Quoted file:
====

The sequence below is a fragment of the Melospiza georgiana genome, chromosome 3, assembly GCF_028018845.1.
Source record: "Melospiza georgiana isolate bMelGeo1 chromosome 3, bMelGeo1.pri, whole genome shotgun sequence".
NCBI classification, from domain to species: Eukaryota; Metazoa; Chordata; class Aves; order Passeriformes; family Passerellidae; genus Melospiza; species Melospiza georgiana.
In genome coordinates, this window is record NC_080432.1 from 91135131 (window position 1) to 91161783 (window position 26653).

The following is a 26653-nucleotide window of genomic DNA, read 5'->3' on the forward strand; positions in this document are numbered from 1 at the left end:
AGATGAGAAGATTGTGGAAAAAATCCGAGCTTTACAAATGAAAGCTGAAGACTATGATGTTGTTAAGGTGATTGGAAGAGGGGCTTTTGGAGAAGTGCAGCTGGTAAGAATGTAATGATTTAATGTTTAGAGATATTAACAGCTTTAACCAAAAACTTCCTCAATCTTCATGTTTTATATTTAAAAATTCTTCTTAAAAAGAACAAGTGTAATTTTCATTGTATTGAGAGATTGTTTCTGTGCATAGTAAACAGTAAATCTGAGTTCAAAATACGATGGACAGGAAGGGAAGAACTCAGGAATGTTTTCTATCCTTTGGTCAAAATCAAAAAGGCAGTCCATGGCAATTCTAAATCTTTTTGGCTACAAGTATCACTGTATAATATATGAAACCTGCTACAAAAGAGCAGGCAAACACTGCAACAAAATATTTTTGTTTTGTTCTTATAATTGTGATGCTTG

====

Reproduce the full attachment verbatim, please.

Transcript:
The sequence below is a fragment of the Melospiza georgiana genome, chromosome 3, assembly GCF_028018845.1.
Source record: "Melospiza georgiana isolate bMelGeo1 chromosome 3, bMelGeo1.pri, whole genome shotgun sequence".
NCBI classification, from domain to species: Eukaryota; Metazoa; Chordata; class Aves; order Passeriformes; family Passerellidae; genus Melospiza; species Melospiza georgiana.
In genome coordinates, this window is record NC_080432.1 from 91135131 (window position 1) to 91161783 (window position 26653).

The following is a 26653-nucleotide window of genomic DNA, read 5'->3' on the forward strand; positions in this document are numbered from 1 at the left end:
AGATGAGAAGATTGTGGAAAAAATCCGAGCTTTACAAATGAAAGCTGAAGACTATGATGTTGTTAAGGTGATTGGAAGAGGGGCTTTTGGAGAAGTGCAGCTGGTAAGAATGTAATGATTTAATGTTTAGAGATATTAACAGCTTTAACCAAAAACTTCCTCAATCTTCATGTTTTATATTTAAAAATTCTTCTTAAAAAGAACAAGTGTAATTTTCATTGTATTGAGAGATTGTTTCTGTGCATAGTAAACAGTAAATCTGAGTTCAAAATACGATGGACAGGAAGGGAAGAACTCAGGAATGTTTTCTATCCTTTGGTCAAAATCAAAAAGGCAGTCCATGGCAATTCTAAATCTTTTTGGCTACAAGTATCACTGTATAATATATGAAACCTGCTACAAAAGAGCAGGCAAACACTGCAACAAAATATTTTTGTTTTGTTCTTATAATTGTGATGCTTG